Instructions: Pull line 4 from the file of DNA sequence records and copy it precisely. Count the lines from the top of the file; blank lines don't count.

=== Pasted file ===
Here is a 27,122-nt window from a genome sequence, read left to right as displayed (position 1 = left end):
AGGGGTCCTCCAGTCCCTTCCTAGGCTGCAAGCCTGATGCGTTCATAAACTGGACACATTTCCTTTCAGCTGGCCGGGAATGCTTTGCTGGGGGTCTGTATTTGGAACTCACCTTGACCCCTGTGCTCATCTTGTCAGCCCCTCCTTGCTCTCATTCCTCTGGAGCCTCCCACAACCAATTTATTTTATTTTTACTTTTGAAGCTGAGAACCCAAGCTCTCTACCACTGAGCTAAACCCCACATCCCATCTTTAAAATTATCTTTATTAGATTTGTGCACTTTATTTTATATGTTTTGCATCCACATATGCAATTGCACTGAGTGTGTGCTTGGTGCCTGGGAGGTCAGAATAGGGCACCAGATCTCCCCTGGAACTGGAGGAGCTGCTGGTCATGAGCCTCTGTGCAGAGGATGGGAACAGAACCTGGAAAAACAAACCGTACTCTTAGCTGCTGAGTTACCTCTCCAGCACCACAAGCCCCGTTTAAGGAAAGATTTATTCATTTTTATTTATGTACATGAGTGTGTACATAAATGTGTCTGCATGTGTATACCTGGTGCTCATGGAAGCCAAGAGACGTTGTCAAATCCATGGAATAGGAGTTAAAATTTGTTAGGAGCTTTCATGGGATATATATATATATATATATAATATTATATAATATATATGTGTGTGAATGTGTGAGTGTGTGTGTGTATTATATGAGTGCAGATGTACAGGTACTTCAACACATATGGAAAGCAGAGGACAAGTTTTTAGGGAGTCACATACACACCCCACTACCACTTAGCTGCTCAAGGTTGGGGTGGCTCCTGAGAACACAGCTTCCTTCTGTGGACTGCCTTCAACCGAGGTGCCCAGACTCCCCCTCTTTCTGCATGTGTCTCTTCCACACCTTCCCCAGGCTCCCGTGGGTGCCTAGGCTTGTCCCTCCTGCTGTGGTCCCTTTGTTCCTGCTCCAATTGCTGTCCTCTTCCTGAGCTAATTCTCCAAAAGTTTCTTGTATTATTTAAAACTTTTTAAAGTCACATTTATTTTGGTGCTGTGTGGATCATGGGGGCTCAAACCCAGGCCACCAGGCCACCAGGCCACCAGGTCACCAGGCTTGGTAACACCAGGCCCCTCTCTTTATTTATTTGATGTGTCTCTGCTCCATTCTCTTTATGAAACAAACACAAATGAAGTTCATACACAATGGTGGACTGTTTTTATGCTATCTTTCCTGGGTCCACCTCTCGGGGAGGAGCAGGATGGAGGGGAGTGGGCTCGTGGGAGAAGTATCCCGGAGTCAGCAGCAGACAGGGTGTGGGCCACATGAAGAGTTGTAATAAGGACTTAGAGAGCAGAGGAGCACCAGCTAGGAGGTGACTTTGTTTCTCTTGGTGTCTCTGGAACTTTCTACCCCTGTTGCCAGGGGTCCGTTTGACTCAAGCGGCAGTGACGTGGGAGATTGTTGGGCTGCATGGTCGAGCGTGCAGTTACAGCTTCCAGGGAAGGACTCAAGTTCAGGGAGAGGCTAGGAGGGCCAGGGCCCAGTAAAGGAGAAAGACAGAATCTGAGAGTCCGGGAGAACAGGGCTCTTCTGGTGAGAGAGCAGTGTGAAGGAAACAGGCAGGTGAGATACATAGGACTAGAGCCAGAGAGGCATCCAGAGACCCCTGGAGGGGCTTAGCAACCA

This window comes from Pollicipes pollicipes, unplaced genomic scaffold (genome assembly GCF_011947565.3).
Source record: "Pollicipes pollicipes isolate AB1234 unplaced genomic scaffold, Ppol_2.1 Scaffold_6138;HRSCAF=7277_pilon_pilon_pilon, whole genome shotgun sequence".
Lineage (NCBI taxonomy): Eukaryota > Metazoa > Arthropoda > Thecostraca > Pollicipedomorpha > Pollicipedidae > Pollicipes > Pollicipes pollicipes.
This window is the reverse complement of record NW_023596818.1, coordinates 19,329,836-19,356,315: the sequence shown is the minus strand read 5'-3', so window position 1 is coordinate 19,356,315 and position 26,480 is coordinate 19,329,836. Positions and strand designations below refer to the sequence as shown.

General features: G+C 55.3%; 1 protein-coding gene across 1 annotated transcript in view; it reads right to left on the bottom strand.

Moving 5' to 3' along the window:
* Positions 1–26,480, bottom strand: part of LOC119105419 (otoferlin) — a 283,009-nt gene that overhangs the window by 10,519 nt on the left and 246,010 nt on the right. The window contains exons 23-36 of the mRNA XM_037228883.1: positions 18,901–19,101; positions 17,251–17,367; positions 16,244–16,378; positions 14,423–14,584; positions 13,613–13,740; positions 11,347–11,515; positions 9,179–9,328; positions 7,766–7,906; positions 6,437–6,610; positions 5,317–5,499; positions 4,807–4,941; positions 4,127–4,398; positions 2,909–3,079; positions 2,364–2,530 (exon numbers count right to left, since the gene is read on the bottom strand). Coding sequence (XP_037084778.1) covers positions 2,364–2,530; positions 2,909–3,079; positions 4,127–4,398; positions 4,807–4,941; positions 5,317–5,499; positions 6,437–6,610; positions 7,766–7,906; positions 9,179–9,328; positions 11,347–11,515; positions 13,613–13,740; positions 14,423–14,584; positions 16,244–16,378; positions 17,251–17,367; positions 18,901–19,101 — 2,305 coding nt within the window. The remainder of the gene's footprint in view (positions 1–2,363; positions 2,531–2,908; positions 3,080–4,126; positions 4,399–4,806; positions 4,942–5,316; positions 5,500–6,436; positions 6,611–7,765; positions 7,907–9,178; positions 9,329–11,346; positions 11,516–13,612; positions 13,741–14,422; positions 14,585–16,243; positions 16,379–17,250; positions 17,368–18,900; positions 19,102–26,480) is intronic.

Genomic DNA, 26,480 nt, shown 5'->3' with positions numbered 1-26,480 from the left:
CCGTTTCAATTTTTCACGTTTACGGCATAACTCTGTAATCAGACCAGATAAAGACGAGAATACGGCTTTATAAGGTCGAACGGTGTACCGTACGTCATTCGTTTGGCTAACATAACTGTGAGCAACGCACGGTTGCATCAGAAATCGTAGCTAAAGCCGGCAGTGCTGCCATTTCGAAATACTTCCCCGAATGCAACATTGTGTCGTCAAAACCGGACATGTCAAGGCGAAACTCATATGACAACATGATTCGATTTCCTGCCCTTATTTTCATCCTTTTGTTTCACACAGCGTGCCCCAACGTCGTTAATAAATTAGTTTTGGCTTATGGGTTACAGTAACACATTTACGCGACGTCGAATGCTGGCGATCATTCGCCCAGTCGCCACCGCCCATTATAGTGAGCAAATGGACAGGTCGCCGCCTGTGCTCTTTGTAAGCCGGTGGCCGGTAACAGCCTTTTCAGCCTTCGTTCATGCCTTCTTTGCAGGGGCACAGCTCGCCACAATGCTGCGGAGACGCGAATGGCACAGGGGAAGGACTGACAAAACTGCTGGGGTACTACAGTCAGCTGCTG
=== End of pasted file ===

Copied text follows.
Source record: "Pollicipes pollicipes isolate AB1234 unplaced genomic scaffold, Ppol_2.1 Scaffold_6138;HRSCAF=7277_pilon_pilon_pilon, whole genome shotgun sequence".